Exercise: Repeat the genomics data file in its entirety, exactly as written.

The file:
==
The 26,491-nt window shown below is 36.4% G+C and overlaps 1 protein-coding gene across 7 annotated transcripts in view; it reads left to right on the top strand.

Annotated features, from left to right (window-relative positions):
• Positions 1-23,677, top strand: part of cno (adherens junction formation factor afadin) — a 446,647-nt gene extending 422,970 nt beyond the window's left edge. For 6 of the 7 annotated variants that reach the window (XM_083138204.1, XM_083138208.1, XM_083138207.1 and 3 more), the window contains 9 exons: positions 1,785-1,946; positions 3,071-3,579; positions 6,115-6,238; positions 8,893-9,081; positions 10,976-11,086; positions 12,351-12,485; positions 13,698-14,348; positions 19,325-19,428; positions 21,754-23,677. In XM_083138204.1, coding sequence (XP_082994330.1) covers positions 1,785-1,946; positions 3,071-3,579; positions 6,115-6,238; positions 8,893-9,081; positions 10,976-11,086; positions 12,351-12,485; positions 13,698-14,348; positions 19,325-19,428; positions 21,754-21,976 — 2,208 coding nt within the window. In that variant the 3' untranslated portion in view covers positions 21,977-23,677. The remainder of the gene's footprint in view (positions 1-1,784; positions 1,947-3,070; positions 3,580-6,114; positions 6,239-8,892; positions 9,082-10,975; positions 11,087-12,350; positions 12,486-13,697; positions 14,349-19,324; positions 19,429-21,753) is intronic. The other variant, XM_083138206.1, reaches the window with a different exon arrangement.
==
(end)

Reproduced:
The 26,491-nt window shown below is 36.4% G+C and overlaps 1 protein-coding gene across 7 annotated transcripts in view; it reads left to right on the top strand.

Annotated features, from left to right (window-relative positions):
• Positions 1-23,677, top strand: part of cno (adherens junction formation factor afadin) — a 446,647-nt gene extending 422,970 nt beyond the window's left edge. For 6 of the 7 annotated variants that reach the window (XM_083138204.1, XM_083138208.1, XM_083138207.1 and 3 more), the window contains 9 exons: positions 1,785-1,946; positions 3,071-3,579; positions 6,115-6,238; positions 8,893-9,081; positions 10,976-11,086; positions 12,351-12,485; positions 13,698-14,348; positions 19,325-19,428; positions 21,754-23,677. In XM_083138204.1, coding sequence (XP_082994330.1) covers positions 1,785-1,946; positions 3,071-3,579; positions 6,115-6,238; positions 8,893-9,081; positions 10,976-11,086; positions 12,351-12,485; positions 13,698-14,348; positions 19,325-19,428; positions 21,754-21,976 — 2,208 coding nt within the window. In that variant the 3' untranslated portion in view covers positions 21,977-23,677. The remainder of the gene's footprint in view (positions 1-1,784; positions 1,947-3,070; positions 3,580-6,114; positions 6,239-8,892; positions 9,082-10,975; positions 11,087-12,350; positions 12,486-13,697; positions 14,349-19,324; positions 19,429-21,753) is intronic. The other variant, XM_083138206.1, reaches the window with a different exon arrangement.